I think you mean, make the house mortgage free rather than make it freehold.
Please confirm if I have that wrong.
Your uncle can do what he likes with the house, transfer it to you and let you do what you like with it sell it, remortgage it, live in it whatever or, he can sell it and just give you the money.
If he owed your father money, that money now belongs to the father’s estate and if there are other beneficiaries, they are entitled to a share of that money so providing there are no other beneficiaries, what is being proposed is not a problem.
If your uncle’s total estate, if he were to die, is over £325,000, and he does not live seven years after transferring the property to you, there may be some inheritance tax to pay on a sliding scale downwards, depending on when he dies.
Can I clarify anything else for you?
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Freehold is nothing to do with whether there is a mortgage or not. There are 2 types of property, freehold and leasehold. Freehold, you own it forever, leasehold you own it for a number of years, 5 10, 99, 999.
Flats are always99.99% of the time leasehold. Houses are freehold 99% of the time.
The government won’t make any queries whatsoever in respect of this. They won’t get involved. It will become a problem if he transfers the property and he then goes bankrupt because the trustee in bankruptcy will want to know why he transferred the property and its likely the trustee in bankruptcy would apply to court to set the transfer aside unless it had already been done for 5 years at the time he went bankrupt.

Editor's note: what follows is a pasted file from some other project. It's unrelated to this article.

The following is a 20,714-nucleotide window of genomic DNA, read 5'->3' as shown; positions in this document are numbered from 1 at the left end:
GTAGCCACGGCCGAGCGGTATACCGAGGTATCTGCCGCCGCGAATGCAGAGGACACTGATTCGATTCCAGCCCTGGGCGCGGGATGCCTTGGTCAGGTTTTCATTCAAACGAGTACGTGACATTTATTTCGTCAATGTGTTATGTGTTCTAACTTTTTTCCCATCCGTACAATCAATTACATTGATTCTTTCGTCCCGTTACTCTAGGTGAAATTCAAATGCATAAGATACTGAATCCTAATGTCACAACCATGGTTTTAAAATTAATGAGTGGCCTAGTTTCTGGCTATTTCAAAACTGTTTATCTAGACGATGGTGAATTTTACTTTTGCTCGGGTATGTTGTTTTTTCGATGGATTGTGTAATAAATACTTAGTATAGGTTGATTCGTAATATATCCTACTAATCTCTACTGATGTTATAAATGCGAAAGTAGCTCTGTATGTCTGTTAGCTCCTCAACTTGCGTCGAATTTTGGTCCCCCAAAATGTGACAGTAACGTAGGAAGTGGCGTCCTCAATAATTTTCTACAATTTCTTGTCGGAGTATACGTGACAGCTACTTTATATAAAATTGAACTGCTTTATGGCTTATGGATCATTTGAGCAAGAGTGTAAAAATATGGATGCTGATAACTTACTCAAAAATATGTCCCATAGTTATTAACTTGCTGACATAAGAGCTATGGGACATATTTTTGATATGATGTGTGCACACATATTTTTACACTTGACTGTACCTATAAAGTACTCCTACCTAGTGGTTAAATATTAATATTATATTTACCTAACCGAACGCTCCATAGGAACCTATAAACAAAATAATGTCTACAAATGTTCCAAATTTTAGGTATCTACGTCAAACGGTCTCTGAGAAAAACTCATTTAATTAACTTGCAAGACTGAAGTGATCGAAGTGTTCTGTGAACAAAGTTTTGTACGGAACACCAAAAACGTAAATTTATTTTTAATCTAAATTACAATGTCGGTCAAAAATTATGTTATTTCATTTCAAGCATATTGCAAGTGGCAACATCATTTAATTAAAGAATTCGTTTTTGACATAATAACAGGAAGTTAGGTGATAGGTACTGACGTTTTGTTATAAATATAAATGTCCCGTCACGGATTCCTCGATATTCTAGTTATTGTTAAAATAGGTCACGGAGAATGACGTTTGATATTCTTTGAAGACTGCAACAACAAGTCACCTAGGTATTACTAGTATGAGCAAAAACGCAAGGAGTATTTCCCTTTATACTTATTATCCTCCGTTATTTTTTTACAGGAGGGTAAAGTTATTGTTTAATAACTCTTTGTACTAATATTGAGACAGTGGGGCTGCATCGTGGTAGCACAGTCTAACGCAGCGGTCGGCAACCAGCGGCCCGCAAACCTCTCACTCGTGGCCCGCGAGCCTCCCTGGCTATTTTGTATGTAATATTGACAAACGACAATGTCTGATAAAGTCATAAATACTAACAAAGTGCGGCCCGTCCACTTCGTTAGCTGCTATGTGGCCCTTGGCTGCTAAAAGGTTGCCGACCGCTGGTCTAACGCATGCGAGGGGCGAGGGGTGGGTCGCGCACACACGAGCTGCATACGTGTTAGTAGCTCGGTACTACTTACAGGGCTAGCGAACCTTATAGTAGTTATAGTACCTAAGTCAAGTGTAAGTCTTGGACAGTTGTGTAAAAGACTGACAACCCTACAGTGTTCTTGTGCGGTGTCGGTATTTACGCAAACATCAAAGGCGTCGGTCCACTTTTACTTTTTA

If your uncle is paying the mortgage off, it seems unlikely he is about to go bankrupt!
Parents and relatives routinely transfer properties to children so I cannot see any problem with this. If your uncle has other children himself, they may query why he has done this.
Other than that, nothing you say causes concern.
This is nothing to do with freehold. You are not changing to freehold. You are changing to mortgage free.
It would cause a problem for your mother if her name was on the property but there is no reason why you cannot own it with your brother
Yes, it really is just a case of transferring the property from his name yours, once the mortgage has been repaid.